It beguiles. It combozzles. It sometimes enrages.
But the fact of the matter is this: It’s the law of the land that aboriginal offenders are to receive special consideration when being sentenced.
(Note, please, the intentional use of the word *consideration* — which, loosely, means to ‘think about’ in this context, not to confer a benefit, reward, or as Gladue is often dumbed down to: ‘A race-based discount.’
“Gladue” principles and the application of same in criminal courts are hands down one of the most controversial features of the Canadian justice system in terms of public acceptance and understanding of why they exist.
But I won’t get into all that today. I just finally in the last few weeks came across a Manitoba judge who explains what this all means so clearly and concisely — in 156 words no less — that I wanted to share it as a reference to readers, other interested parties and to myself for the future.
In the last two weeks, I’ve heard provincial court Judge Dale Schille use variants of the same explanation when giving reasons on sentencing.
Part of what Schille says it is a direct lift from the recent fundamental Supreme Court decision in R v. Ipeelee, which goes exactly like this:
“Canadian criminal law is based on the premise that criminal liability only follows from voluntary conduct. Many Aboriginal offenders find themselves in situations of social and economic deprivation with a lack of opportunities and limited options for positive development. While this rarely — if ever — attains a level where one could properly say that their actions were not voluntary and therefore not deserving of criminal sanction, the reality is that their constrained circumstances may diminish their moral culpability.”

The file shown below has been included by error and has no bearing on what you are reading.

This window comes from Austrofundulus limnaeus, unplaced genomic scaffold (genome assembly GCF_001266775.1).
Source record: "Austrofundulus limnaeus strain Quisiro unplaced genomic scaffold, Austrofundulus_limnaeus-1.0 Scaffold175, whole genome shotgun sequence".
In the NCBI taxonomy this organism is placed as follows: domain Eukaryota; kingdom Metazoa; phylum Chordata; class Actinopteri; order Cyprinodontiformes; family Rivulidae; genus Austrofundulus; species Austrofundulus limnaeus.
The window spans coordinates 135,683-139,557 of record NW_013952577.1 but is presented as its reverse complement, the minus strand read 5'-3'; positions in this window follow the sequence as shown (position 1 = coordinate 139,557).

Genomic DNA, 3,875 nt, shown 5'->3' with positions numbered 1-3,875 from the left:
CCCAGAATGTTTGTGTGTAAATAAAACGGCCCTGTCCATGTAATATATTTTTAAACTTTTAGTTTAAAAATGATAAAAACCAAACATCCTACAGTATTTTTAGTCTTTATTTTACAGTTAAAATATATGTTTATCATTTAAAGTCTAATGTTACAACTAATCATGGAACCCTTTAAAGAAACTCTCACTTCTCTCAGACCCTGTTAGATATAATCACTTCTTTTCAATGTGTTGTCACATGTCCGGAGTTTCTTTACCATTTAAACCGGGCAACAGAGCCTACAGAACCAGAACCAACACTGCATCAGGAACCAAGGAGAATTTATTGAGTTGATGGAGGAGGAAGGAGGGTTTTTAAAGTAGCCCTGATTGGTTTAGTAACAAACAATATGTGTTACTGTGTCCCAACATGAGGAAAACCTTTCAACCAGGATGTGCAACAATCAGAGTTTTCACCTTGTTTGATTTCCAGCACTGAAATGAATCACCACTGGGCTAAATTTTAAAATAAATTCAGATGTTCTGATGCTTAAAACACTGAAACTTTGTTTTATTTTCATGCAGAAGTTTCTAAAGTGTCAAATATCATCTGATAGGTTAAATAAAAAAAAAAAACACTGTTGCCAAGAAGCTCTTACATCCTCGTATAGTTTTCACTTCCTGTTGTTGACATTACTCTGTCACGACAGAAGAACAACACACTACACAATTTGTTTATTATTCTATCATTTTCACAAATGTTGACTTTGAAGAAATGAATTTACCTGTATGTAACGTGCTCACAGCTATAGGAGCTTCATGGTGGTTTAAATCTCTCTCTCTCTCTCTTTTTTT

It appears from this point, the judge puts his own stamp on the issue:
“It is clear from that articulation that 718.2(e) seeks to recognize that there exists residual effects stemming from the historical mistreatment of the aboriginal population. The reality is that that treatment has disadvantaged aboriginal people in a number of ways including: decreased levels of education, lessened opportunities for employment, higher frequencies of violence and substance abuse when compared to the non-aboriginal population. All of these factors impact or detract from the moral blameworthiness of the aboriginal offender.”
When you stop to think about it, it explains a lot of things quite nicely, and in short order.
For your attention.
[Edit: 7:30 p.m. — minor tweaks, nothing more]